3 Habits of Financially Independent People

4 min readNov 22, 2020


Follow these guidelines to boost your financial flexibility

Financial independence, like other meaningful goals, requires a long-term focus. Some people launch successful startups that make millions of dollars, but this is not how most people end up retiring.

You don’t need a big salary either. While a high paying job helps, it’s not a matter of how much you make but how much you keep. Financial independence isn’t a number. It’s a mindset.

This is why some rich people become broke and some people on making minimum wage end up rich.

In an earlier article, I highlighted how a custodian, secretary, and special education teacher all became millionaires.

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Financial freedom is a mindset, and if you want to tap into that mindset, incorporate these 3 habits into your every day life.

Habit #1: Invest Early And Often

The earlier you invest, the more time you have for the compound effect to take its course. I bought my first shares of stock at 19 and continue to invest every month.

If you are in your 20s, this is the best time to start building wealth since expenses are relatively low.

If you already have a family, invest what you can. The more you invest, the more your nest egg will grow over time.

For most people, it will take several years if not decades to achieve financial freedom. Long-term goals like financial freedom are well worth the wait and the discipline required to attain it.

Habit #2: Conscious Spending

A dollar saved is a dollar earned. Conscious spending is the most important piece to this puzzle. All of the individuals I mentioned in the “3 Frugal Millionaires You’ve Never Heard Of” article lived extremely frugal lives.

You don’t have to live as frugally as these millionaires, but it’s important to remain conscious about every dollar you spend. Pay attention to what you’re buying and if it was truly worth the money.

Ask yourself on every purchase, “Is this purchase worth me taking a detour from financial freedom?”

In reality, every purchase you make is a detour that takes you away from financial freedom. Purchases require that you give someone else your money…the same money that you can’t put into your investments.

Some purchases are worth it. Beyond the essentials, it’s good to have some fun every once in a while. It’s good to buy a nice looking and affordable shirt every once in a while that’s on sale.

However, there is a difference between spending to enhance your life versus spending foolishly.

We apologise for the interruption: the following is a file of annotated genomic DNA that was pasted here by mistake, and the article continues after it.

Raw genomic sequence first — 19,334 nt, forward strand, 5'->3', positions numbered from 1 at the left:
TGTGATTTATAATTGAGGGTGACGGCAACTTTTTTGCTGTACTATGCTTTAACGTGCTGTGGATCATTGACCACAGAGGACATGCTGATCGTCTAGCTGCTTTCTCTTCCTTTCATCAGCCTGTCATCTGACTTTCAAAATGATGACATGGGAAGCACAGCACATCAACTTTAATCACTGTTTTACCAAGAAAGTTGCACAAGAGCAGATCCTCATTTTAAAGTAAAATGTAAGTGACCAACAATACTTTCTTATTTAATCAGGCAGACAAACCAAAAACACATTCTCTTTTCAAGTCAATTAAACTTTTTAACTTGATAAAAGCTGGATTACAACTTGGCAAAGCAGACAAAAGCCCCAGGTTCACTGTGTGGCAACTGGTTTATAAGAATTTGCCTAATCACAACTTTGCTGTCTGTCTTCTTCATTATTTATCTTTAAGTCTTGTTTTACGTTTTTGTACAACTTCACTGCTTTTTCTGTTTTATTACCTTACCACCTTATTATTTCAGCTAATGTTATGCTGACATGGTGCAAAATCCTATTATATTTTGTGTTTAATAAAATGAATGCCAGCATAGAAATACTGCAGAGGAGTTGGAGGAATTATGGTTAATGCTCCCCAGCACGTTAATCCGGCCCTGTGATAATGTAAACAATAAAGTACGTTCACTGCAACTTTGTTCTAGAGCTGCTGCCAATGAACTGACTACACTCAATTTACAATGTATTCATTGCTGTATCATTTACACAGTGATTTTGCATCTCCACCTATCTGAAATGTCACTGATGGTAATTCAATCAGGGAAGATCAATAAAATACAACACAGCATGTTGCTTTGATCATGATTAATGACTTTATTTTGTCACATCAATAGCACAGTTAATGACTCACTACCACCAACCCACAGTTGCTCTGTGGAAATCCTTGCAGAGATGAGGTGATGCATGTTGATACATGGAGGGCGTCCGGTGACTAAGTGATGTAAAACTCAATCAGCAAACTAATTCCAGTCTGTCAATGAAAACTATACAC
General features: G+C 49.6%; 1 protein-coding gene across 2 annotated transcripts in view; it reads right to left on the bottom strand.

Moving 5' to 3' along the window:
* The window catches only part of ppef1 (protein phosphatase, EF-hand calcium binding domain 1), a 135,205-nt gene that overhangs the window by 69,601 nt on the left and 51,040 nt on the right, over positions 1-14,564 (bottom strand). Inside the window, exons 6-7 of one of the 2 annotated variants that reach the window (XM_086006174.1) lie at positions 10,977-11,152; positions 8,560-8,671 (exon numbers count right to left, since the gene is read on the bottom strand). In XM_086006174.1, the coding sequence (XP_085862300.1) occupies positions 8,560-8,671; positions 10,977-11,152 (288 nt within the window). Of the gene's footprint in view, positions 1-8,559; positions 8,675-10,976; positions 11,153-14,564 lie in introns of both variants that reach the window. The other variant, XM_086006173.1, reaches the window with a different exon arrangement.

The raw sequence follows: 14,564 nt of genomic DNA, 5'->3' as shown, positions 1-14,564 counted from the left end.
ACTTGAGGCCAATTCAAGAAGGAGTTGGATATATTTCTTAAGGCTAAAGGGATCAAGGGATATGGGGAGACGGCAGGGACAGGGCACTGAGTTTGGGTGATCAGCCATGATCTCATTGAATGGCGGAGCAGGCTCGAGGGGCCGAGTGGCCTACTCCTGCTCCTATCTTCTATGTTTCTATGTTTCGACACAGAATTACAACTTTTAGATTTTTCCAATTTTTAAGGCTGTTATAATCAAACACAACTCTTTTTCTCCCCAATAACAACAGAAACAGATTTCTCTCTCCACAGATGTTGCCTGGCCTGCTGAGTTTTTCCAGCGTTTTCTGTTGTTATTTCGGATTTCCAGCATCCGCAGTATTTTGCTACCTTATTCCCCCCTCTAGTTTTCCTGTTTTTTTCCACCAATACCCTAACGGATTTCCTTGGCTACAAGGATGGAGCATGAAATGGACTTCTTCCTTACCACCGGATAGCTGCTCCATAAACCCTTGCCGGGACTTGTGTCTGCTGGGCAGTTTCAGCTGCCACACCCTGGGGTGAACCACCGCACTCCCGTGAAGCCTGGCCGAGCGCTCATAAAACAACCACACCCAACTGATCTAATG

For example, I have a bunch of used golf clubs that still work and feel great. A newer set of golf clubs would probably feel better and score some brownie points when I play golf with people.

New sets of golf clubs eventually become old sets of golf clubs, and I’ll only swap my old clubs out when they become unusable.

Similarly, I’ll eventually have to buy a car…but it’s not going to be a new one. It’s going to be an old car that has already lost a ton of value. A car is essential to get from Point A to Point B, but that doesn’t mean you should aim to drop a fortune to get the newest model of the hottest car brand.

Never make a purchases fueled by societal expectations or what your friends and family will think about you. If people judge you differently because you have an old set of clubs or a used car, should those people really be a part of your life?

Habit #3: Know What You Want In Life

What does financial freedom look like? Earlier, I mentioned that financial freedom is a mindset rather than a number. However, it is still important to keep certain numbers in mind.

The key number is your cost of living. How much does your food, property, and every other necessity cost? Then, figure out how much you want to spend on other areas such as experiences.

The more money you spend each month on all of those areas, the more time it will take to achieve financial independence. Rather than live in a big house, downsize so your mortgage is less and you have fewer rooms to clean. Trim down the big expenses in life and you’ll reduce your cost of living.

I’m not suggesting you eat bowls of ramen noodles if you don’t like them, but I am suggesting that you make your food at home rather than eat at an over priced restaurant.

The key to making any financial freedom plan work is to cater it to your objectives and what you want in life. You don’t want to look back and wish you went on more vacations or feel like you were too tight on your money.

Everyone has a fine line between being too frugal and maxing out every credit card. You should gravitate closer to frugality because that’s an issue you can more easily fix later on.

Maxing out every credit card is also a problem that can be fixed, but it takes considerably longer to fix that problem.

Get clear on what you want, spend with that in mind, and invest every dollar you can. That is the path to financial freedom.

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